Which may or may not be true.

The most cogent counter-argument was Diane Ravitch's article "The Myth of Charter Schools" in the New York Review of Books (and not this insipid rebuttal, IMHO). I like her factual tone, as she carefully destroys most of the intellectual basis of the film.

For example:
... it evaluated student progress on math tests in half the nation’s five thousand charter schools and concluded that 17 percent were superior to a matched traditional public school; 37 percent were worse than the public school; and the remaining 46 percent had academic gains no different from that of a similar public school.
The movie asserts a central thesis in today’s school reform discussion: the idea that teachers are the most important factor determining student achievement. But this proposition is false. Hanushek has released studies showing that teacher quality accounts for about 7.5–10 percent of student test score gains. Several other high-quality analyses echo this finding, and while estimates vary a bit, there is a relative consensus: teachers statistically account for around 10–20 percent of achievement outcomes.

You should really read the article in entirety, as I find myself wanting to excerpt the whole thing.

Monday, August 6, 2012

Don't use gnuplot "fit" blindly!

Gnuplot is a great plotting/data-analysis program. It has a fairly robust tool called "fit" which can be used to perform nonlinear least-squares regressions very conveniently.

It does what it advertizes, and infact, does it quite well.

But let us consider a simple cautionary example.

Consider a linear model \(Y = P_1 + P_2 X\), with \(P_1\) = 2, and \(P_2\) = 1.5. Let us generate data using this model, and add some white noise to it. In particular we assume that \(Y_e = N(Y,\sigma=0.5)\) is the experimental data which is normally distributed about the linear model with a standard deviation of 0.5.

The red line is the model, the error-bars denote the standard deviation of the Gaussian noise, and the circles represent a particular realization of experimental data.
We can generate experimental data using the prescribed model and noise profile. This is shown in the figure above.

If we use gnuplot "fit" to fit through the data-points above we get:

Final set of parameters Asymptotic Standard Error
======================= ==========================
P1 = 1.98866 +/- 0.1156 (5.812%)
P2 = 1.4667 +/- 0.03817 (2.603%)

This looks quite good. Even the parameter estimates look quite sharp.

In a way, this is expected because "fit" assumes that the error in \(Y\) is distributed normally (which in this case it is!).

Now let us convert this idealized problem, which we grok completely, into something slightly more complicated.

Let us apply a nonlinear transformation on all the participating variables. Thus, we define \(x = \exp(X)\) and \(y=\exp(Y)\). A replotting of this transformed problem looks like:
This picture is the same as the first figure with the exponential transformation applied. The location of the circles and the red line is the same, except that they are transformed. The location of the bottom and top tips of the error bars are also the same, except that they too are transformed. In short, if I plotted this figure on a log-log plot, it would "look" identical to the first figure.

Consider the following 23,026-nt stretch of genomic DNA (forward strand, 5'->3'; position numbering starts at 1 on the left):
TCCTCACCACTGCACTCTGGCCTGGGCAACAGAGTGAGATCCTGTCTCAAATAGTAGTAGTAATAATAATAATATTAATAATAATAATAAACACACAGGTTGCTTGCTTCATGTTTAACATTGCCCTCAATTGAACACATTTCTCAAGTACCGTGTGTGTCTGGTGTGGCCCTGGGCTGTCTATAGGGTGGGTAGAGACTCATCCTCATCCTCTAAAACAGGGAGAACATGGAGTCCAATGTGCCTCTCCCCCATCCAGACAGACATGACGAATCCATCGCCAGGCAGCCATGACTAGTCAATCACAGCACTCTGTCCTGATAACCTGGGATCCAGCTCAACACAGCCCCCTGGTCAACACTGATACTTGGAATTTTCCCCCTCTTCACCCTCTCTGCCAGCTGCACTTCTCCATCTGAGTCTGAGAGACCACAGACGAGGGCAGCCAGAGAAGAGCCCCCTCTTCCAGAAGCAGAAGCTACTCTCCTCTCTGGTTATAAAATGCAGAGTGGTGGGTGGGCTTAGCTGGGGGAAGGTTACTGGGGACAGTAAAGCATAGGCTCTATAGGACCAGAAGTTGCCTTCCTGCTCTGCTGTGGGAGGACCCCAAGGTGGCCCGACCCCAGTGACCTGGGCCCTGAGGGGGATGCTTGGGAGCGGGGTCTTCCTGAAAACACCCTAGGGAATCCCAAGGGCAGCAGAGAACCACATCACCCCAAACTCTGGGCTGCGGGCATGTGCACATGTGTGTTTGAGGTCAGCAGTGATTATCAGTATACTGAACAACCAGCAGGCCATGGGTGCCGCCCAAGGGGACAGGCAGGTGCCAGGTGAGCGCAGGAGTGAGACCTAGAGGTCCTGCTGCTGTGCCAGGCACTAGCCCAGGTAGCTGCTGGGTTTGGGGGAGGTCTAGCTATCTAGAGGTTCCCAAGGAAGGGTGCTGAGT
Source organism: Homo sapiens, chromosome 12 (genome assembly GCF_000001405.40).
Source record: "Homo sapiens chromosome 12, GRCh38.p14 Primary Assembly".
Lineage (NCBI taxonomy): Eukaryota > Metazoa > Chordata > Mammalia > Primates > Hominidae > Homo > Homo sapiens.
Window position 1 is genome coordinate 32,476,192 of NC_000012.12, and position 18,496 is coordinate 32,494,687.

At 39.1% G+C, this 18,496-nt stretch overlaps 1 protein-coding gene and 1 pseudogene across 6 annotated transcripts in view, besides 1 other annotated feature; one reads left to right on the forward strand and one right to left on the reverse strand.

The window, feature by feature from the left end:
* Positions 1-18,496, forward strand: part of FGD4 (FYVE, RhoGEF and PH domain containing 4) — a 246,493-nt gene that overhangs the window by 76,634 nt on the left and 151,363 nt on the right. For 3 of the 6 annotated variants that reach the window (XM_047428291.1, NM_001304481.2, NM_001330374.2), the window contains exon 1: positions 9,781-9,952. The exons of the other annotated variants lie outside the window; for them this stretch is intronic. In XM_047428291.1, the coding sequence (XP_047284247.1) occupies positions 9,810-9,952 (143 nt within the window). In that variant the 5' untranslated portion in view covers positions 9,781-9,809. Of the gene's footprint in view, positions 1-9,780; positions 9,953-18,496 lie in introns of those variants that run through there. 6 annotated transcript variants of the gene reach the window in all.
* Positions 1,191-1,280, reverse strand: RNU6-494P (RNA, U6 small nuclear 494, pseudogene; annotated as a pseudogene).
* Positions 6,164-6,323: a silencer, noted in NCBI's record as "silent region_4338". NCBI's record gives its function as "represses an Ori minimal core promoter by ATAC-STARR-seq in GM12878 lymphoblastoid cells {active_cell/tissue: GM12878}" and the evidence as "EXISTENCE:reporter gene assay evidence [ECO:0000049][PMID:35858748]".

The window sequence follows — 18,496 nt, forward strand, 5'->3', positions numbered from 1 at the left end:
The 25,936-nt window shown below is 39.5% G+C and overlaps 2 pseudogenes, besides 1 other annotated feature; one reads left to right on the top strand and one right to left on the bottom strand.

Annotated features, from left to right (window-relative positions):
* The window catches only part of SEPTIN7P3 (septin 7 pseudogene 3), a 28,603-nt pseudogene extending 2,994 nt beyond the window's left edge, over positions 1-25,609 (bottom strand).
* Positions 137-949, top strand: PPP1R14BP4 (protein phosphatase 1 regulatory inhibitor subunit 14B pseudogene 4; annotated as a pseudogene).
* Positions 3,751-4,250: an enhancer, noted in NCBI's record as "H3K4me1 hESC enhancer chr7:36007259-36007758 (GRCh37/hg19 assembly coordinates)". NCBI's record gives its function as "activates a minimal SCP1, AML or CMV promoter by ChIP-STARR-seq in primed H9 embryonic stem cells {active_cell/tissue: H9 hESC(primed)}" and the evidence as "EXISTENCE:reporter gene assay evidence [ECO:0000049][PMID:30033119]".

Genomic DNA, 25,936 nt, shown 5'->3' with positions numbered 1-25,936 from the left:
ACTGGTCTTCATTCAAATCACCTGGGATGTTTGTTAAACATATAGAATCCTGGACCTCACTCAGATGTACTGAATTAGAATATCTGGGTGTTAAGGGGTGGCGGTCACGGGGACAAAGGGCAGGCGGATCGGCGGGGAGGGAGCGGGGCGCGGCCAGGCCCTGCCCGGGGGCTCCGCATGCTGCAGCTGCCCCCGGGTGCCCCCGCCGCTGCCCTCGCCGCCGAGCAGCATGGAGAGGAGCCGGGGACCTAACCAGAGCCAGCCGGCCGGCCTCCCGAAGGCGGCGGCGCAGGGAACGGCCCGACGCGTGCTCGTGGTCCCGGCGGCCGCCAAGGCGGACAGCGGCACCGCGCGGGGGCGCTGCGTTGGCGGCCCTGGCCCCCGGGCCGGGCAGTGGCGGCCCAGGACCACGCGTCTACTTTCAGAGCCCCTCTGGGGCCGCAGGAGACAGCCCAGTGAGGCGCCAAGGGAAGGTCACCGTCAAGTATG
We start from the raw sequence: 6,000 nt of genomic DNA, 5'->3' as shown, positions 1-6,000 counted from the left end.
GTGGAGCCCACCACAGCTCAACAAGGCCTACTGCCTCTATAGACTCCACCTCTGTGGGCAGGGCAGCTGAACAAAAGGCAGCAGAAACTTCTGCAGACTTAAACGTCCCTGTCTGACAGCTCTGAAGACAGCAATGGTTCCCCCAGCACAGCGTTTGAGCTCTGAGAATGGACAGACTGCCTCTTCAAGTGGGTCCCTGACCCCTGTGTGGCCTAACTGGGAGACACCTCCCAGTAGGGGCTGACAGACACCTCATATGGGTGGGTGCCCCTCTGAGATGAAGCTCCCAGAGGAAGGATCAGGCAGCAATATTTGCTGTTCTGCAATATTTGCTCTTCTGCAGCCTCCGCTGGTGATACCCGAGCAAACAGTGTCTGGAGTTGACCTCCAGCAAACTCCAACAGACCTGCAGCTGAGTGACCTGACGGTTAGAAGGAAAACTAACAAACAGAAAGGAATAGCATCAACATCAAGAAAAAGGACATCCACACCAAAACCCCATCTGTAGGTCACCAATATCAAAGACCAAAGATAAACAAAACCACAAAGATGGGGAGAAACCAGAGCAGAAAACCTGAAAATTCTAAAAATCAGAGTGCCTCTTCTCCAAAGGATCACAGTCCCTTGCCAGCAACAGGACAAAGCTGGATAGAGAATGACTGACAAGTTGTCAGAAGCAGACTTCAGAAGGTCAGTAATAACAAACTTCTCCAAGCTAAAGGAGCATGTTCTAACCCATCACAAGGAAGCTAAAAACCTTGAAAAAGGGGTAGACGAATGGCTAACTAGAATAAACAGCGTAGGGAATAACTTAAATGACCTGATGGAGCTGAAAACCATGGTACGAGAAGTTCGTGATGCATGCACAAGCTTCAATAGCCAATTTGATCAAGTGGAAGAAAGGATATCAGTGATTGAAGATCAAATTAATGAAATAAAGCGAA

However notice two important differences. One, the size of the error bars is not the same. It covaries with the magnitude of \(y\). Two, the error bars are not even symmetrical. In fact, it can be shown that if the variable \(Y \sim N(\mu,\sigma)\), then \(y = \exp(Y) \sim \text{lgN}(\mu,\sigma)\), where \(\text{lgN}\) refers to the log-normal distribution.

Let us throw this non-linear problem at gnuplot. Clearly, we don't expect things to go as smoothly as before, because the distribution of the error violates the Gaussian assumption in gnuplot's "fit".

Final set of parameters Asymptotic Standard Error

======================= ==========================
p1 = 4.68963 +/- 0.7653 (16.32%)
p2 = 1.63074 +/- 0.03327 (2.04%)

Note that not only are the parameter values wrong (\(p_1 = \exp(P_1)\) should be 7.39 and not 4.69, and \(p_2 = P_2\) should be 1.5 not 1.63), but the error bars are quite meaningless.

It is particularly important to realize that this is *bad* even though the "fit" visually looks better than the actual model!

But lift the veil by replotting the figure above on a log-log scale, and you can guess what exactly is going on!

Thursday, August 2, 2012

Krugman on Freidman

Lately, I have become fascinated by Milton Friedman. I just borrowed a copy of "Capitalism and Freedom" from the library, and look forward to reading it.

I found this interesting piece (2007) by Paul Krugman at the New York Review of Books, entitled "Who was Milton Friedman?"
What’s odd about Friedman’s absolutism on the virtues of markets and the vices of government is that in his work as an economist’s economist he was actually a model of restraint. As I pointed out earlier, he made great contributions to economic theory by emphasizing the role of individual rationality—but unlike some of his colleagues, he knew where to stop. Why didn’t he exhibit the same restraint in his role as a public intellectual?
The answer, I suspect, is that he got caught up in an essentially political role. Milton Friedman the great economist could and did acknowledge ambiguity. But Milton Friedman the great champion of free markets was expected to preach the true faith, not give voice to doubts. And he ended up playing the role his followers expected. As a result, over time the refreshing iconoclasm of his early career hardened into a rigid defense of what had become the new orthodoxy. 
In the long run, great men are remembered for their strengths, not their weaknesses, and Milton Friedman was a very great man indeed—a man of intellectual courage who was one of the most important economic thinkers of all time, and possibly the most brilliant communicator of economic ideas to the general public that ever lived.